“As the outcry at CQC’s failure to inspect care homes intensifies, we are in danger of harking back to former regimes of regulation which may have been better but were far from perfect” says John Burton, Head of the Association of Care Managers (ACM).
While paying more than £100 a year for inspection, residents of care homes get nothing from the current regulator. Most of the monitoring information about care homes is provided to CQC by the managers of the homes themselves. But we should remember that this was a trend (not inspecting and relying on self-assessment) that was started by CSCI with three-yearly intervals between inspections and the reliance on AQAAs (self-assessment).
CSCI let down residents and relatives by withdrawing from dealing with complaints, and their inspection methodology increasingly relied on form-filling rather than direct contact with the homes. Indeed, CSCI began the decimation of the hands-on inspection workforce; it concentrated on process rather than outcome; it expanded the hierarchy and bureaucracy, and, in doing so, it further distanced inspection from the real life and work of care homes.
The Association of Care Managers (ACM) welcomes the effective inspection of care services, concentrating on the rights, safety and wellbeing of those who use the services. Effective inspection is vital for residents AND managers and staff. ACM upholds the highest standards of management and care, and believes that all care homes need independent outsiders to verify that the care is good, and to support residents and relatives when there are issues that cannot be satisfactorily resolved internally.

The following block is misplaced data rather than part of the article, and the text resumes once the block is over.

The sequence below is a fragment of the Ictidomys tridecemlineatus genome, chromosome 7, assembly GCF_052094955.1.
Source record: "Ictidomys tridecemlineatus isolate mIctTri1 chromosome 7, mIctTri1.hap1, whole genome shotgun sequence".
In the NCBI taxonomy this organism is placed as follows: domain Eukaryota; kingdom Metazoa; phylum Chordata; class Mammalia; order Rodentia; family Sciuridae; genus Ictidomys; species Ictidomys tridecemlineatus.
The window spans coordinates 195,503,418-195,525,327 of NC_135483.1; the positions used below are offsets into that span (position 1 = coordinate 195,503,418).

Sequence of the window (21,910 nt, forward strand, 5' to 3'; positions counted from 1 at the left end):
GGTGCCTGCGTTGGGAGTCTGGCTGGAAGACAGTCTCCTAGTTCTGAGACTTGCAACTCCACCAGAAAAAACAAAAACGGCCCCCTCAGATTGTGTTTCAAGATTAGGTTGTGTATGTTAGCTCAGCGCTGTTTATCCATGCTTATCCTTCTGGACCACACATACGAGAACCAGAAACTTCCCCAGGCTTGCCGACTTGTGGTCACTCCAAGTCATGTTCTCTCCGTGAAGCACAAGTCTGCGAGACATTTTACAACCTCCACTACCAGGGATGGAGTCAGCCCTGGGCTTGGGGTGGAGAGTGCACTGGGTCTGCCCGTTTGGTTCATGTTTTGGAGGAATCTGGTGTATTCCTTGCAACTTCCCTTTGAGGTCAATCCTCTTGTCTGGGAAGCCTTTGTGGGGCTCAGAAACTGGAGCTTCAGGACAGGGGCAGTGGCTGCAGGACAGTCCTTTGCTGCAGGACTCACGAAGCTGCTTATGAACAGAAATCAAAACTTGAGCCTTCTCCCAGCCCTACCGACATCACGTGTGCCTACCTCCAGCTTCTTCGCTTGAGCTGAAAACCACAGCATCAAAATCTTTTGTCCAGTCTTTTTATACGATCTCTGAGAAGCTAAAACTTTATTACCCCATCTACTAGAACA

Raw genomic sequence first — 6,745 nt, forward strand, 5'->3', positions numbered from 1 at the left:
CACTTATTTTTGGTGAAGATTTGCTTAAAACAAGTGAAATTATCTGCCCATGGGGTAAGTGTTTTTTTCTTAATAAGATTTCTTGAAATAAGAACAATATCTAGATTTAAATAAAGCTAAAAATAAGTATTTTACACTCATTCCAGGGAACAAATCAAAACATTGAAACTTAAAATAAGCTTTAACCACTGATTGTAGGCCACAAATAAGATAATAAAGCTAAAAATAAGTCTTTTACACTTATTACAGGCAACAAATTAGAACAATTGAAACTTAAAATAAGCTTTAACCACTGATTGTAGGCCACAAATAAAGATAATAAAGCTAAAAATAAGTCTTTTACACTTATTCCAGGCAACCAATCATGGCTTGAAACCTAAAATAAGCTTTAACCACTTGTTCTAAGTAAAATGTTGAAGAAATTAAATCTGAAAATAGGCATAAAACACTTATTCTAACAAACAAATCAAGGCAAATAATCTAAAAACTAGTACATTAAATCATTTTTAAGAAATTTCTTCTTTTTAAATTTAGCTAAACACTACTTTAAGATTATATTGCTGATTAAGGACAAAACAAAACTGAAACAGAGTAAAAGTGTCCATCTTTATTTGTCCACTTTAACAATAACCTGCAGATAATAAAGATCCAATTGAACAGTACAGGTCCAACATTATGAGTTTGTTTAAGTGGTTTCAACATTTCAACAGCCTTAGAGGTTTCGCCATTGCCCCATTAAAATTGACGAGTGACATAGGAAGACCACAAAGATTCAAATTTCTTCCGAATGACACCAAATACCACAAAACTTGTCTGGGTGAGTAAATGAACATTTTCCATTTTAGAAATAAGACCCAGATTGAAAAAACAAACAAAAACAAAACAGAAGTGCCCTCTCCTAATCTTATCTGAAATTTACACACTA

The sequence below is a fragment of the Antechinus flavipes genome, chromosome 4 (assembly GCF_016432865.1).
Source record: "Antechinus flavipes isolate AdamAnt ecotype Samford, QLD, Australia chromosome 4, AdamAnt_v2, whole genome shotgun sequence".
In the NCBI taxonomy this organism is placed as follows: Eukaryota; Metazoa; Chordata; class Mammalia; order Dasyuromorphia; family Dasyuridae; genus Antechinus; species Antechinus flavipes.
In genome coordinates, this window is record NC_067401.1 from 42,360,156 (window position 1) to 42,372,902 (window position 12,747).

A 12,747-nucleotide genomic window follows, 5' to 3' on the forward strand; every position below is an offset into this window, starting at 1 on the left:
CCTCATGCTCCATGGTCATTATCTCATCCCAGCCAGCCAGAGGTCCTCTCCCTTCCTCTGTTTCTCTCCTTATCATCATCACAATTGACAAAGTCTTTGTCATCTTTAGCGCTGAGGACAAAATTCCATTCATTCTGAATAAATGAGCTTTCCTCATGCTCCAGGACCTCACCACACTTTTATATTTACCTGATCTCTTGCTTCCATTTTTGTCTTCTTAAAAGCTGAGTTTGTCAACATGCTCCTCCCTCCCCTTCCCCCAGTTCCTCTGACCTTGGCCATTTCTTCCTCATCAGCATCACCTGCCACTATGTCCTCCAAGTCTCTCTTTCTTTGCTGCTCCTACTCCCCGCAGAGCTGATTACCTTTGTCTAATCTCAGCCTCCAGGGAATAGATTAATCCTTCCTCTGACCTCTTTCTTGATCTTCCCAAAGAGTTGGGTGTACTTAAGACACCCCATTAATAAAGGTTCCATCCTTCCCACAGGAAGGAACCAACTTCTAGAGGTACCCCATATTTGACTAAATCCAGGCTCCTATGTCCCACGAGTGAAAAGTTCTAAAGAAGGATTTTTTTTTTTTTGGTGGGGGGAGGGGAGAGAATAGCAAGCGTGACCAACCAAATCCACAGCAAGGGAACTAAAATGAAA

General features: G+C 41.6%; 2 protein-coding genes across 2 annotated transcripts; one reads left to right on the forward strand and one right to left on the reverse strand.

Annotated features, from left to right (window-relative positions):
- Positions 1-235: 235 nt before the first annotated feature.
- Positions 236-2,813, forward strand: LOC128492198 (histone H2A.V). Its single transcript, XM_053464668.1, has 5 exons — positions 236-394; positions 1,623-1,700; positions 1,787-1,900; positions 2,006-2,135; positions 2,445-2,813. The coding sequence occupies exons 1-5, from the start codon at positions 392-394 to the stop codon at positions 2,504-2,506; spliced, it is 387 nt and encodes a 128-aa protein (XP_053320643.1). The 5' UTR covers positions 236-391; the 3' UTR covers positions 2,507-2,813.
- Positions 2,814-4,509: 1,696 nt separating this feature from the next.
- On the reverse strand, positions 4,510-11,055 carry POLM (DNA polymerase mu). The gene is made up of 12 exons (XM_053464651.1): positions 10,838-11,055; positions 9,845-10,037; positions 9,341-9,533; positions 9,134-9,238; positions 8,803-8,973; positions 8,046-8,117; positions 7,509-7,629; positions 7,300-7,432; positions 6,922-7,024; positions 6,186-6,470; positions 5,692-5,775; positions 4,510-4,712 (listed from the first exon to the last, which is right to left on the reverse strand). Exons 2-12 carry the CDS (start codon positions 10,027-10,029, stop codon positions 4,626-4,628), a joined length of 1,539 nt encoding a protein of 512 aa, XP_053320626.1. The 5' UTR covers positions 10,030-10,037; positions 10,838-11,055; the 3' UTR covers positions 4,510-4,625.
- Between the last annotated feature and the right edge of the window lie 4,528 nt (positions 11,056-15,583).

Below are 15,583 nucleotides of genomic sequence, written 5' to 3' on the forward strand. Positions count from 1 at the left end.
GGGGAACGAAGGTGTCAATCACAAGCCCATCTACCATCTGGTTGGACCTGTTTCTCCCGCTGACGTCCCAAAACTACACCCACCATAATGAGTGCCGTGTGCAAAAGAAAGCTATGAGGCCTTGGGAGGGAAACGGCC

The Association of Care Managers calls for a new approach to regulation and inspection of adult social care:
Prioritise the quality of care and the rights and safety of the people who use the services – this is the primary purpose of inspection
Inspect services as often as necessary but at least once a year
Inspectors should aim to prevent bad practice rather than to condemn it after it has occurred and after residents have suffered
Inspectors should be locally based and known – and accessible - to the public and users of the services
Inspection reports should be written for the public
Inspectors should work directly with residents and relatives, staff and managers of individual homes, NOT with the provider groups and organisations
Inspectors should respond to and investigate complaints, and be willing and available to visit the service without notice and at any time
Inspectors should understand how the services work and be willing and able (when appropriate) to help services to improve
People who use services should have a formal and influential voice in the assessment of care.
We believe all of this can be achieved without increasing inspection fees or passing new legislation. However, it will mean a total reorganisation of the CQC, dismantling the centralised bureaucracy and grandiose management structure, and setting up local Healthwatch inspection teams employing independent inspectors who will be judged by - and paid by - results.
For more information about ACM, please contact
Kate Hawkins, Hawker Publications Ltd. Culvert House,
Culvert Road, London SW11 5DH
Tel: 020 7720 2108 ext 201
Fax: 020 7498 3023
John Burton, Head of the Association of Care Managers